Jean Bedord Advises: Expand Your Job Search

crystal ball in woman's hand
Published: Tuesday, November 29, 2016 by Kate M. Spaulding

Today on the Career Blog, I am sharing an interview with Jean Bedord, an iSchool faculty member and an independent information professional. She's had a really interesting career, and she graciously took time in her busy schedule to answer some questions and pass along a lot of very practical career advice. Thank you, Jean! 

Hi! Can you introduce yourself and tell us a little bit about what you do and how you got to this place in your career?
My name is Jean Bedord. I’m currently a content consultant and part-time instructor at the iSchool. Although I primarily teach INFO 244 Online Searching, I have also taught INFO 200 Information Communities

My career has evolved by exploring and accepting new opportunities every 5 to 10 years. I stumbled into the library world after completing my master’s degree in high plains archaeology (a not-very-employable degree) at the University of Wyoming. I learned some computer programming skills during graduate school and so was hired as a programmer/analyst for the then-leading edge Washington Library Network, which was developing electronic card catalogs, as well as circulation and acquisition software systems.

Since then, my career has paralleled the development of library technology, as databases and search engines evolved from mainframes to the web. I’ve worked in information systems departments in both academia and business, and I became a product manager at Dialog Corporation –  a pioneer in professional search engines. When Dialog was acquired, I became an independent consultant.
I started teaching online as a last-minute replacement for a colleague and enjoyed returning to my teaching roots. Ten years later, I’m still teaching at SJSU, and online education has become main stream!

What do you think most helped you get your current job(s)? Your education? Your network? Specific skills? Extracurricular activities, like presenting or publishing papers, volunteering, or something else?
Most of my jobs have resulted from networking, in the broadest sense. They’ve come from recommendations made by former colleagues, professional organizations, alumni groups, conference attendees, clients, and volunteer organizations. While I had to have the skills to do the job successfully, I learned about the opportunities from people who simply said “you might be interested in this.”

It also helps to have a broad skill set. My previous experience in giving workshops and conference presentations, as well as teaching mathematics way-back-when, were all factors that influenced my being hired for the adjunct faculty position at SJSU.

I found that membership in professional organizations and giving conference presentations were the best ways to develop visibility and keep in touch with colleagues. My major professional association has been the Special Libraries Association (SLA), which has student and local chapters, as well as an annual conference. SLA functions at the local level as well as the national, so you really get to know other members and learn about opportunities. I also belong to the Association of Independent Information Professionals (AIIP), which has an outstanding listserv for members, as well as an annual conference.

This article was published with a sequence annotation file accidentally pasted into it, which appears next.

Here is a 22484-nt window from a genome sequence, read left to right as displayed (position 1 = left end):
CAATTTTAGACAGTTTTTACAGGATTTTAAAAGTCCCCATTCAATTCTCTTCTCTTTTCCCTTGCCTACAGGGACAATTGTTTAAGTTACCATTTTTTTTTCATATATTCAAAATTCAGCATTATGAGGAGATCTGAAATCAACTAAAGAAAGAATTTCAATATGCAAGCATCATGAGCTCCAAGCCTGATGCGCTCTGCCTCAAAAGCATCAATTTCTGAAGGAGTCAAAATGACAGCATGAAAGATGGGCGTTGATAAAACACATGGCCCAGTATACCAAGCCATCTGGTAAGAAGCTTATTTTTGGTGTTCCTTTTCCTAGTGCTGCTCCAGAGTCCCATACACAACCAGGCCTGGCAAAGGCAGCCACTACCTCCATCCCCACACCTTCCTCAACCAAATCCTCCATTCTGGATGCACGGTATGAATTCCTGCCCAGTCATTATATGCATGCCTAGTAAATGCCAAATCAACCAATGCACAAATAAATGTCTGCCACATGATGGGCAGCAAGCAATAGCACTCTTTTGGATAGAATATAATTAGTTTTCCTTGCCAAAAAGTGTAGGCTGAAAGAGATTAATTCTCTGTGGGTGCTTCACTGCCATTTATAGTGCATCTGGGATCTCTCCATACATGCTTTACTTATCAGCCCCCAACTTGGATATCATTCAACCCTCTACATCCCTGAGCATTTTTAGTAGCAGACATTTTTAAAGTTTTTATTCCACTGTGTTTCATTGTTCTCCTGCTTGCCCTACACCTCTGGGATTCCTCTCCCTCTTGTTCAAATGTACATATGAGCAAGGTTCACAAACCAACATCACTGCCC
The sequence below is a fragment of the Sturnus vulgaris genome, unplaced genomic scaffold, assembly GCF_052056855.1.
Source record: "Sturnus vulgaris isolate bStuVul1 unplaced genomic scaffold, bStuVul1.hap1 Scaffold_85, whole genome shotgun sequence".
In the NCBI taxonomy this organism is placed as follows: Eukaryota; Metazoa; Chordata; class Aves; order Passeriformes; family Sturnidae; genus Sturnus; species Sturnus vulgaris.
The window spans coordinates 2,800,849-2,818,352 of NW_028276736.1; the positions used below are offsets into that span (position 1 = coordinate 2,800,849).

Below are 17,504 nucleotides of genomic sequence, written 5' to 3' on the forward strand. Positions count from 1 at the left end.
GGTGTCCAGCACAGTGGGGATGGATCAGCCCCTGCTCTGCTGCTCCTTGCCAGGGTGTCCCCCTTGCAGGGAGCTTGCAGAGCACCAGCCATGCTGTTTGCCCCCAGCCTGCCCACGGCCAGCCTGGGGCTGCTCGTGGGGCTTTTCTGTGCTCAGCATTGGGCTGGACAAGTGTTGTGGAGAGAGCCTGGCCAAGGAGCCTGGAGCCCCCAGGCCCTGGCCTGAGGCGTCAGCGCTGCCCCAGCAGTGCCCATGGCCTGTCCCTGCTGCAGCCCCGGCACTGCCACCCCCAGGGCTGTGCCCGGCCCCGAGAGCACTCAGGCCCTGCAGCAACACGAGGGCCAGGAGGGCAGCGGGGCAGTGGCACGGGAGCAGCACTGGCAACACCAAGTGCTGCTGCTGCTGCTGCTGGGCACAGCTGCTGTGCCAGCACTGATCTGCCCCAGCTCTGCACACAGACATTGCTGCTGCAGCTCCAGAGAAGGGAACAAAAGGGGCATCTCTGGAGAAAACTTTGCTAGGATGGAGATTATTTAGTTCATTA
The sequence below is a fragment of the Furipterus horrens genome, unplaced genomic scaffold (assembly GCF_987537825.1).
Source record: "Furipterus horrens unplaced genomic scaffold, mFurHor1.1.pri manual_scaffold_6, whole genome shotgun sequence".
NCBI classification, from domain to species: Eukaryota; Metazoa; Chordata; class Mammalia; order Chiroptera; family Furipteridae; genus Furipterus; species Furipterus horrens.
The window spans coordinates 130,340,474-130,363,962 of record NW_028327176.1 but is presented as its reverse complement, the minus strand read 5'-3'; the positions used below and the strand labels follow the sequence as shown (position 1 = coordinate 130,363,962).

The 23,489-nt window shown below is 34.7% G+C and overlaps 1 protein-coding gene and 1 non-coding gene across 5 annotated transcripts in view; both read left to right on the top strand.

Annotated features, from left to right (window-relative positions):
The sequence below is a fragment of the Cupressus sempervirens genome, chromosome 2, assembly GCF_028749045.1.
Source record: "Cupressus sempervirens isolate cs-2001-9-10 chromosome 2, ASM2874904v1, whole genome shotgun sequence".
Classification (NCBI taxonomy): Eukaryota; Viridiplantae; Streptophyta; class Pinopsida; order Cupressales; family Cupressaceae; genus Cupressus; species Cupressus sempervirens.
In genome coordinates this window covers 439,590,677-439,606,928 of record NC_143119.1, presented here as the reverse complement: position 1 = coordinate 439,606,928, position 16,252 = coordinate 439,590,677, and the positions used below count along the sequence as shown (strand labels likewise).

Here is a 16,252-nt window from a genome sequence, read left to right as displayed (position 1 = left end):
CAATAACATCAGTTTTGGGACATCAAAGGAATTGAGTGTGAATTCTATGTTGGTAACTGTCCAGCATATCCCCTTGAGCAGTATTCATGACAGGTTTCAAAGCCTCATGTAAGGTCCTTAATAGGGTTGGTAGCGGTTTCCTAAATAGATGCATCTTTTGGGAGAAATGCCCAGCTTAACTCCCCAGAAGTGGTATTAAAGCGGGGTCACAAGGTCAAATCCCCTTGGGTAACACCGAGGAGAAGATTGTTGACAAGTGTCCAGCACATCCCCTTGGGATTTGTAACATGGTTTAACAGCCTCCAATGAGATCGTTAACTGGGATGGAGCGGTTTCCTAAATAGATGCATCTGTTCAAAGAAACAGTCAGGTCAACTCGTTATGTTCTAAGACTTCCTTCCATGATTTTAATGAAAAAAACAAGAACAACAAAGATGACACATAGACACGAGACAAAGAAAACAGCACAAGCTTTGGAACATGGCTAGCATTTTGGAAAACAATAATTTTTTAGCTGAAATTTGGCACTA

Given the current state of the LIS profession and all its different potential career paths, what skills do you think will be most in demand in the next 5-10 years?
No crystal balls! I live in Silicon Valley, and I could not have predicted the rise of Google, Facebook and Apple, and how they have transformed our world. Information professionals need to keep learning and adapting to a changing information environment. Some jobs will disappear, but others will emerge.

Technical skills have become much more important, and staying up-to-date on new technologies brings new opportunities. Did you know that WordPress, the blogging platform used in INFO 200, powers 25% of all websites? It’s also known as a content management system (CMS). Information professionals know how to manage content!

Be aware that the same skill set can have different names outside of “library land.” The term “cataloging” translates to “controlled vocabularies” and “taxonomies.” “Collection management” can be considered “knowledge management.” “Analyst” is a catchall title for a job requiring analytical and writing skills.

Reframe your skills by using the terminology found in different information environments (check out the Career Pathways and Emerging Career Trends Report for some alternate job titles).

What career advice do you have for students?
Don’t limit your job search to traditional libraries or librarian job titles. In my INFO 244 class, our exercises include searching LinkedIn for

  1. SJSU MLIS alumni and identifying their job titles and organizations, and
  2. Searching for open jobs that have MLIS or “library science” in the qualifications field. Students are always amazed at the variety of organizations that hire MLIS graduates, although their open positions may have very different job titles. 

Be prepared to change careers, and have a Plan B ready when life changes. Read widely, and not just library publications, but also articles on business, education and technology. Also listen to TED talks. I do environmental scanning by going to interesting local conferences with a free/low cost of registration. 

There are always a few new ideas! Step into new roles. Volunteer with your local public library. Serve on a board. You never know what new opportunity will emerge.

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